Afterwards, I went to a director’s meeting and Paul shared lots and lots of info with us about upcoming events. His planning skills are very impressive (and very much appreciated). During that meeting, someone burst into the tent (actually, an “instant garage” canopy) and told us that a drunk, shirtless man had burst through the woods into one of our clubs’ campsites. He asked “Where’s the store?” and was directed that way. Then he disappeared into the woods again. That was a bit… alarming? Police were called, and all the adults in our organization were on alert. As it turned out, he had been camping on the other side of the creek (same campground), got drunk, and assaulted his own mother. She called the cops. He fled into the woods, removed his shirt, jumped into the creek, and swam across to our area. He was apprehended after a couple of hours.

David’s observation was something like, “Drunk guy, no shirt, hiding in the woods in New Hampshire on a cold September night with a 100% chance of rain in the forecast. Not very smart from a survival skills perspective.” I heartily agreed. A very large percentage of the wilderness tragedies we hear about in these parts sound remarkable similar (especially where alcohol is involved).

We stayed up pretty late and had a nice fire going when Paul came by and told us the guy had been caught. We all went to bed feeling quite a bit less apprehensive. The forecast was true to its promise too, with the rain commencing at about 3:30. Joyce was up when it started (she was on her way back to her tent from the bathroom). I didn’t notice that it was raining until 6:00am, and that can only mean one thing: I slept soundly from 3:30 to 6:00. And by soundly, I mean I was probably snoring pretty loudly!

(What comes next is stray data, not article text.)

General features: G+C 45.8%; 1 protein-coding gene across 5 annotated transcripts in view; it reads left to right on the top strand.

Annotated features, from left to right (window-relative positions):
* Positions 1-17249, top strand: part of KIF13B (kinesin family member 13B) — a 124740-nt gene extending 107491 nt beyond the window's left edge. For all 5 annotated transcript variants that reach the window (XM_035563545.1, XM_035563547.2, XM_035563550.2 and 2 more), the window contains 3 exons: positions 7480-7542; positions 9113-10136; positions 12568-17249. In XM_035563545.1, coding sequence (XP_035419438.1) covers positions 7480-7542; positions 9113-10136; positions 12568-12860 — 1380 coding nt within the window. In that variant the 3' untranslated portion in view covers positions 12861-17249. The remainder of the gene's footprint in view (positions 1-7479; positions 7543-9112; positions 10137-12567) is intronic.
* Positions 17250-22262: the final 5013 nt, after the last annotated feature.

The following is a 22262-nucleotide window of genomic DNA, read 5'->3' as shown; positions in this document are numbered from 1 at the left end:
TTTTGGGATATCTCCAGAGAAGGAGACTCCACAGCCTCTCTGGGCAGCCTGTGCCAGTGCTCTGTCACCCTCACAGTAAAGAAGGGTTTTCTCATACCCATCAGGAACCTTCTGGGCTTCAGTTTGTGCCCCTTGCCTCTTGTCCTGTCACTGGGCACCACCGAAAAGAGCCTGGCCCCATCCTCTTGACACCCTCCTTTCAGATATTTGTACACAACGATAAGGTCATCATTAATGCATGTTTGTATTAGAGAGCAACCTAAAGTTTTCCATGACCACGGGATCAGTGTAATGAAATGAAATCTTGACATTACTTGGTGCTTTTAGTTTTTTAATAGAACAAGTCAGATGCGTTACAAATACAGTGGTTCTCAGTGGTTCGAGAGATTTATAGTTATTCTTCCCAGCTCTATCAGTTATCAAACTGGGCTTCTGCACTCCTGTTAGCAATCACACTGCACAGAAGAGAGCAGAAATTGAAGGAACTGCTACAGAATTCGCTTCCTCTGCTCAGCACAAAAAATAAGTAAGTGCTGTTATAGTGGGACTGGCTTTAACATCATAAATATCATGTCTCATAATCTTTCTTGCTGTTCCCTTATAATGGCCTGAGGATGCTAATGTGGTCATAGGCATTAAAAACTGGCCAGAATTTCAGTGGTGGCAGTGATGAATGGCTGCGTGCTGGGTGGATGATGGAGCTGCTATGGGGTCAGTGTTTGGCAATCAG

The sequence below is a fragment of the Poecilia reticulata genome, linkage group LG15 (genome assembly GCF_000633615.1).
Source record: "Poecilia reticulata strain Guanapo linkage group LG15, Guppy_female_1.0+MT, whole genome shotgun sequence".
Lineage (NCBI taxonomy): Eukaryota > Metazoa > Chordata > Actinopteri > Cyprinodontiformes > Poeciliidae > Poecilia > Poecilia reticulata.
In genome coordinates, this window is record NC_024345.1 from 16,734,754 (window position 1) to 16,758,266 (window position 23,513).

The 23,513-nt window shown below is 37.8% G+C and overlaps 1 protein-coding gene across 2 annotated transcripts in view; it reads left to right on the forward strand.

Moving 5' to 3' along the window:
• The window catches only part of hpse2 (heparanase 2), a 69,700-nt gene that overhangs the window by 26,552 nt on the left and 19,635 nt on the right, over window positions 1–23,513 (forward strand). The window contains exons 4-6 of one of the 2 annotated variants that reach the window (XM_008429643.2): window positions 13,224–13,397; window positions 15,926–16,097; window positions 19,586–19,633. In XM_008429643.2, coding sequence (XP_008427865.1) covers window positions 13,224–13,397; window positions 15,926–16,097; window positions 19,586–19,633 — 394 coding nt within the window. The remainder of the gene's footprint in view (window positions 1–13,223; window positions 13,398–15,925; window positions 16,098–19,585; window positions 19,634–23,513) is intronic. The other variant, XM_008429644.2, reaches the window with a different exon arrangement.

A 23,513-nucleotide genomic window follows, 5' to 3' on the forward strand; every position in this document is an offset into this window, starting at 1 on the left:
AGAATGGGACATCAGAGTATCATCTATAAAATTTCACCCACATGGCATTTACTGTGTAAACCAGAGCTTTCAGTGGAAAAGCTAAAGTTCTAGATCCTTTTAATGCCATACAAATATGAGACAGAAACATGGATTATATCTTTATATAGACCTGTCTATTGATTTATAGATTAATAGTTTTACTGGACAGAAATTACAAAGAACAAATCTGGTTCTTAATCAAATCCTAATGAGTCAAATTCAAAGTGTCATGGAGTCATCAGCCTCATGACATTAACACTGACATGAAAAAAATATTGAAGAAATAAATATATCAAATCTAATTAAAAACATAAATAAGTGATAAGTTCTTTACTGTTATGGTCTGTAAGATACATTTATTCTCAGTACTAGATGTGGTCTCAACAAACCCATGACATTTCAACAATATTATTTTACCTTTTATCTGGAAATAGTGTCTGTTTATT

I got up at 7:00 knowing that the day’s events were almost certainly cancelled. Paul came by and confirmed that soon enough. So we finished breakfast, struck camp, and headed home.

When we got here I learned that our microwave is broken. A cable in the door snapped, and we cannot retreive Jonathan’s burrito. It’s still in there. Normally, I would attack such a problem with my large arsenal of tools, but microwaves are another kettle of fish. If you mess up the seal, it can easily begin emitting microwaves into the environment, and you can’t really tell that until one of two things happens (or maybe both): people in the family get sick, or (worse!) the wifi quits working.

We’ve had this microwave for something like 22 years. It has been good to us. But maybe it’s time for a new one. So Va and I went and bought one. My suspicion is that no one makes microwave ovens capable of lasting 20 years any more. I put the new one in its place and we tried it out. When it’s running… no wifi! Aaaaagggghhh!

After I got the microwave set up, I donned my rain pants and rain coat and pitched four tents in the yard. I know they won’t dry tonight (still raining!), but as long as they’re set up they won’t mold either. I still need to pitch my little one-man tent though. I’m thinking living room.